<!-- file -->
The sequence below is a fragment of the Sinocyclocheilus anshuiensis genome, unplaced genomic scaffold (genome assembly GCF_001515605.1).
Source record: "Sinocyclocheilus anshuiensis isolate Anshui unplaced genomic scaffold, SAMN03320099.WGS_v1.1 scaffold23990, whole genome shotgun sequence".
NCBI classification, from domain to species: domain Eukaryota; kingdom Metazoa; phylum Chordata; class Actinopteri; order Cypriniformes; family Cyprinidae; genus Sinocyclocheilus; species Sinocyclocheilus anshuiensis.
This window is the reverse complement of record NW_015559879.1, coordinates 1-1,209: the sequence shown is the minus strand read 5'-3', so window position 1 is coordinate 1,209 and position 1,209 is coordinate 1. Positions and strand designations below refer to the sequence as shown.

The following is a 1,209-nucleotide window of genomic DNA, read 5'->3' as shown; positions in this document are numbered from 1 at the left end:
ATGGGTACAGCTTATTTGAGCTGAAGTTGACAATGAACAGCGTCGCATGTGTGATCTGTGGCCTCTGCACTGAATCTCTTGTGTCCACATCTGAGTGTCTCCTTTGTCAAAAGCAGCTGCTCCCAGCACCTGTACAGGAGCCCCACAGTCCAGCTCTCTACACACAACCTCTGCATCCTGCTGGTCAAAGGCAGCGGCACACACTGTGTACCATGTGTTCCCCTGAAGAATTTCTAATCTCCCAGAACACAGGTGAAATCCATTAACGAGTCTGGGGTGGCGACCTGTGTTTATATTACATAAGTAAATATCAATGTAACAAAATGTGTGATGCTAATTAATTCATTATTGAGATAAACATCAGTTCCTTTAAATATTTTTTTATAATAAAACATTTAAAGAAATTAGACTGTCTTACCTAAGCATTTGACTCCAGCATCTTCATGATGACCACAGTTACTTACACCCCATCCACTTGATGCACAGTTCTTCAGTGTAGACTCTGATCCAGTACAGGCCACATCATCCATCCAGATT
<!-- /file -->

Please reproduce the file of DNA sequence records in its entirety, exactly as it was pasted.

The sequence below is a fragment of the Sinocyclocheilus anshuiensis genome, unplaced genomic scaffold (genome assembly GCF_001515605.1).
Source record: "Sinocyclocheilus anshuiensis isolate Anshui unplaced genomic scaffold, SAMN03320099.WGS_v1.1 scaffold23990, whole genome shotgun sequence".
NCBI classification, from domain to species: domain Eukaryota; kingdom Metazoa; phylum Chordata; class Actinopteri; order Cypriniformes; family Cyprinidae; genus Sinocyclocheilus; species Sinocyclocheilus anshuiensis.
This window is the reverse complement of record NW_015559879.1, coordinates 1-1,209: the sequence shown is the minus strand read 5'-3', so window position 1 is coordinate 1,209 and position 1,209 is coordinate 1. Positions and strand designations below refer to the sequence as shown.

The following is a 1,209-nucleotide window of genomic DNA, read 5'->3' as shown; positions in this document are numbered from 1 at the left end:
ATGGGTACAGCTTATTTGAGCTGAAGTTGACAATGAACAGCGTCGCATGTGTGATCTGTGGCCTCTGCACTGAATCTCTTGTGTCCACATCTGAGTGTCTCCTTTGTCAAAAGCAGCTGCTCCCAGCACCTGTACAGGAGCCCCACAGTCCAGCTCTCTACACACAACCTCTGCATCCTGCTGGTCAAAGGCAGCGGCACACACTGTGTACCATGTGTTCCCCTGAAGAATTTCTAATCTCCCAGAACACAGGTGAAATCCATTAACGAGTCTGGGGTGGCGACCTGTGTTTATATTACATAAGTAAATATCAATGTAACAAAATGTGTGATGCTAATTAATTCATTATTGAGATAAACATCAGTTCCTTTAAATATTTTTTTATAATAAAACATTTAAAGAAATTAGACTGTCTTACCTAAGCATTTGACTCCAGCATCTTCATGATGACCACAGTTACTTACACCCCATCCACTTGATGCACAGTTCTTCAGTGTAGACTCTGATCCAGTACAGGCCACATCATCCATCCAGATT